For scientific purposes the manuscripts can be used after contacting the administrator of the manuscript cabinet.
Order of microfilms should be directed to Hill Museum & Manuscript Library. The online order form can be found on website http://www.hmml.org/research.html.
Medieval lists documenting the books of the library from the 12th and 14th centuries have been published in:
Theodor Gottlieb, Mittelalterliche Bibliothekskataloge Österreichs 1: Niederösterreich, Wien 1915. Nachdruck: Aalen 1974.
The catalogues by P. Benedikt Gsell and P. Dr.Severin Grill covering the complete number of manuscripts is still valid.
Benedikt Gsell, Verzeichnis der Handschriften in der Bibliothek des Stiftes Heiligenkreuz, in: Die Handschriftenverzeichnisse der Cistercienser-Stifte…… Xenia Bernardina II/1, Wien 1891, 117-272
Severin M.Grill, Nachtrag zum Handschriftenverzeichnis der Stiftsbibliothek Heiligenkreuz, Sancta Crux Jubiläums-Festausgabe 1936, 62-67.
According to an initiative taken by the abbey Dr.Alois Haidinger and Dr.Franz Lackner (retired members of the Austrian Academy of Science) have been working on a new catalogue for some years. They started with the oldest codices of the manuscripts. Their descriptions can be found on website manuscripta.at (link: Heiligenkreuz Zisterzienserstift)
Dr. Haidinger´s minute scientific work on the codices of the 12th century is available in databank scriptoria.at
The manuscripts in the German language are described in a thesis for the Institute of German at the University of Vienna by Mag. Christina Jackel
Christina Jackel, Katalog der mittelalterlichen deutschen Handschriften des Zisterzienserstifts Heiligenkreuz, Diplomarbeit, Wien 2011, online.
The incunabula of the abbey are available in the databank Inkunabelzensus Österreich of the Austrian National Library -Österreichische Nationalbibliothek
Archives for Music
The wonderful antiphonary Co.20 is one of the oldest sources for the tradition of choir singing in Holy Cross. It was made under Abbot Wernher (1203 – 1228) at the abbey. There are also some sheets with music bound together with old manuscripts.
Dating from 1578 we have the first proof for the existence of an organ in the abbey. Singing and music were much cherished, so the first school of music was founded at the beginning of the 17th century. During the Second Siege of Vienna by the Turks (1683) lots of scores and musical instruments were destroyed. However, we still have got one lute made by Georg Epp in 1631, which survived the chaos of history. In the times of Baroque not only choral singing, but also the splendor of Baroque music in general were cultivated. From the evidence in the archives for music and the musical tradition of our abbey we can learn a lot about many aspects of monastic life. This means about the cultivation of liturgy in the course of the day and the celebration of sacral and profane festivities. We must also consider the necessity of representation, which the relations to other monasteries and the courts of the sovereigns brought along. Polyphonic music was important because of a school theatre and the boarding school for the choir-boys. The cultivation of the fine arts at the abbey created contacts to artists´ groups all over the country.
We find the music of great composers of Holy Cross such as P.Alberich Mazak Ocist (1609 – 1661) and P.Clemens Scheupflug Ocist (1731 – 1805) in various archives. Unfortunately none of the music by Mazak has been preserved in our abbey. However, scores by important composers e.g. Johann Georg Albrechtsberger (1736 – 1809) and Georg Reutter d.J. (1708 – 17772) can be found in our archives. In the 19th century the monks acquired lots of music for various instruments, e.g. the flute, string quartets and other orchestration by Leonhard von Call /1768 – 1815), Franz Hoffmeister (1754 – 18129 and Ignaz Pleyel (1754 – 1832)- for cultivating the art of music at the abbey.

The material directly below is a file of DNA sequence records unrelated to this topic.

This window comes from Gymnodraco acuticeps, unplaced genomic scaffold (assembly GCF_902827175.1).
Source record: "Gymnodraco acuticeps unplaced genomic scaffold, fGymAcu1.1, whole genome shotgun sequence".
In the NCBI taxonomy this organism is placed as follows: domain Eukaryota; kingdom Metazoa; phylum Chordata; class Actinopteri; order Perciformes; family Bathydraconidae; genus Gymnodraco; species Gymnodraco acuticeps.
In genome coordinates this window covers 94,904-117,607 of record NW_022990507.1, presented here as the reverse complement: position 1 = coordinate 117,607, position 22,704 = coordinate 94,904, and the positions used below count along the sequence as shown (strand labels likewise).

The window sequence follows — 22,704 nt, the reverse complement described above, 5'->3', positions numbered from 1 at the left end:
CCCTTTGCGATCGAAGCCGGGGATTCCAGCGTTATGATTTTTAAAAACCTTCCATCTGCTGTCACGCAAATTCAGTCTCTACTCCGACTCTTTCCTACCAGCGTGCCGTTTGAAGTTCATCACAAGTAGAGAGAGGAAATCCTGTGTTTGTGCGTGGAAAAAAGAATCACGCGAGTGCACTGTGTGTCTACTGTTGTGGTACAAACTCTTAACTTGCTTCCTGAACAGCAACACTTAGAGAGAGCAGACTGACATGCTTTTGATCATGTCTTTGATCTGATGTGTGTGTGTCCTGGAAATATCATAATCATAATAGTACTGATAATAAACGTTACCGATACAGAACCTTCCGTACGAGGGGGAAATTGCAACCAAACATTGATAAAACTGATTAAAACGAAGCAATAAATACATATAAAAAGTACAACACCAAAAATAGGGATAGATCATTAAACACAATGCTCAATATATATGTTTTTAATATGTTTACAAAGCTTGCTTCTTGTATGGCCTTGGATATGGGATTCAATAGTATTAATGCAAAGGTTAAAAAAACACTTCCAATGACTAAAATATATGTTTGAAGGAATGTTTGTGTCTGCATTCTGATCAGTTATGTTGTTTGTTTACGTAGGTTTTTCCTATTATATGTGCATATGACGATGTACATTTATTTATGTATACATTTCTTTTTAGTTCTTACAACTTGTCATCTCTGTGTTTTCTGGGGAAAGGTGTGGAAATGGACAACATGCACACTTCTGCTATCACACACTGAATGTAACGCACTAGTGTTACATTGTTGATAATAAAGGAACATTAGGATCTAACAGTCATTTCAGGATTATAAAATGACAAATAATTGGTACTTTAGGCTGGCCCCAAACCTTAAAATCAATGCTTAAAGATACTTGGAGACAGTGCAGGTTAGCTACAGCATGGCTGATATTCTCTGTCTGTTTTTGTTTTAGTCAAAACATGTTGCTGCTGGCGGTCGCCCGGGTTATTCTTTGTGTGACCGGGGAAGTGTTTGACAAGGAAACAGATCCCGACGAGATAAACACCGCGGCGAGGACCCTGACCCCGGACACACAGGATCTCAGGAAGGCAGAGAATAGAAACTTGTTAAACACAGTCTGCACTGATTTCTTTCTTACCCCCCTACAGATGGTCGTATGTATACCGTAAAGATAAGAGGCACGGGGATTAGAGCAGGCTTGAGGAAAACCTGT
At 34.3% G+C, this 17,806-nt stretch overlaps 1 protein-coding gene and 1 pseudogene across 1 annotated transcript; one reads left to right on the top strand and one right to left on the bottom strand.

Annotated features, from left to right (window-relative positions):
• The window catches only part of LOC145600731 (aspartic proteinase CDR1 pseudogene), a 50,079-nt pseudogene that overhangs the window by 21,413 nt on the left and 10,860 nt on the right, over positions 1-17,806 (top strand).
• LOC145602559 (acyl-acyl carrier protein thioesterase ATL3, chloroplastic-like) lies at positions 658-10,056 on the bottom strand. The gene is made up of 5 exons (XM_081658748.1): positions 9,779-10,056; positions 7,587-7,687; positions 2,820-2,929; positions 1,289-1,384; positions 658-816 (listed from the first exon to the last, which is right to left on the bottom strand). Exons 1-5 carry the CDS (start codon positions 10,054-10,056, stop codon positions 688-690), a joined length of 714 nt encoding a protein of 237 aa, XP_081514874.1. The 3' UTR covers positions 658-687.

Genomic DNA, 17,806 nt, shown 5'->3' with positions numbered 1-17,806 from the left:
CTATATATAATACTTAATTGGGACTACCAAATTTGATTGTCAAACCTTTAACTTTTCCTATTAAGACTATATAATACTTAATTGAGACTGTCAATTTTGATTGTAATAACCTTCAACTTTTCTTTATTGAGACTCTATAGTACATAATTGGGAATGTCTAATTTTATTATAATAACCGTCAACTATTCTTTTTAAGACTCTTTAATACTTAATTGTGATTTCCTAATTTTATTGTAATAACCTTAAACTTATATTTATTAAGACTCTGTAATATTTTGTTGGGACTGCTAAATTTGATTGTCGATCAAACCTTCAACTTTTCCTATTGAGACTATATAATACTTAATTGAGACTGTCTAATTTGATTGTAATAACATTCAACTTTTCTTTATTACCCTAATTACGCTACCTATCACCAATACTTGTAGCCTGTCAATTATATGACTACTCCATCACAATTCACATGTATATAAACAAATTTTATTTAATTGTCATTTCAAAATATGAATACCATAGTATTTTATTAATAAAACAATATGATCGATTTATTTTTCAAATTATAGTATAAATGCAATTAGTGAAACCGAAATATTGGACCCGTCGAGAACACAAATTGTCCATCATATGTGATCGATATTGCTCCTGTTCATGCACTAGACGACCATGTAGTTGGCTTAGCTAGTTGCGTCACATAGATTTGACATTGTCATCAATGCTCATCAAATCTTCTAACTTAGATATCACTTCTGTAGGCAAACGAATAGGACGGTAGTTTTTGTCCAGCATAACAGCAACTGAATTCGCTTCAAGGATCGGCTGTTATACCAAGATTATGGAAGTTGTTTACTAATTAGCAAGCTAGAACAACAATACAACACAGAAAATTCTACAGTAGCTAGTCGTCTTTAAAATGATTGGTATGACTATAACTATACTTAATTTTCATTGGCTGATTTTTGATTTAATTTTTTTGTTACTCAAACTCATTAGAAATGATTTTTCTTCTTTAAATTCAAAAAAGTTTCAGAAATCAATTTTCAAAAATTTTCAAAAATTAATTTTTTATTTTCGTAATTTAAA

An outstanding example for acquisitions of 20th century music is the heritage of Ferdinand Rebay (1880 – 1954), a former choirboy at Holy Cross. Later he was a choir-master of the Schubert Union in Vienna and in 1920 he became a professor at the Music Academy in Vienna.
Thus our archives contain originals by various composers from the early Baroque days to our time. More and more musicians all over the world are getting interested in the traditional scores of our collection.
The card-index (written by hand) offers a fine survey of the scores available. As early as the 1970ties a part of these was listed in the RISM catalogue and made available to the public interested in music. (link concerning Heiligenkreuz A-HE). The project of listing our important music treasures in the international register of sources of music ( Repertoire International des Sources Musicales) is being continued. Information concerning medieval music manuscripts: DIAMM
The CD VESPERAE Baroque vespers at Stift Heiligenkreuz originated by cooperation of „dolce resonanza“ (a group with a special interest in Baroque music played on original instruments) and the monks of the Abbey of Heiligenkreuz, celebrating the 350th anniversary of the composer`s death: P.Alberich Mazak Ocist (1609 – 1661) was a conductor and choir-master of the abbey.
To order the CD :
Holy Cross Abbey owns an impressive collection of approximately 30.000 coins, dating like the art collection, from the days of Abbot Robert Leeb (1728 – 17559. This was the time when many other collections were started in Europe – by sovereigns as well as by bishops and monasteries. This historical evidence was used on the one hand for education, but on the other hand these witnesses of the past were to be preserved for the future and later educational purposes. Finally this collection was also used to secure representation.
The coin collection was considerably enlarged by P.Johann Nepomuk Weiß Ocist (+ 1858), P.Dominik Bilimek Ocist (1813 – 1884), who did a lot of travelling and by Prof. P.Dr. Wilhelm NeumannOCist , who lived in in the second half of the 19th century. The end of the 19th century, however, saw the end of collecting at the abbey.
The collection comprises genuine coins dating from antiquity to our days. Among our coins there are also forgeries from the 16/17th centuries, which are interesting from the historical point of view. In about 1976 Abbot Gauermann enlarged the collection by approx. 4.000 coins by including the numismatic collection of the former independent Abbey Neukloster. Further additions to the collection come from coins discovered near the abbey and some are presents given to the abbey. Among the numismatic gifts the medals of various popes are outstanding. This part of the collection is still increasing.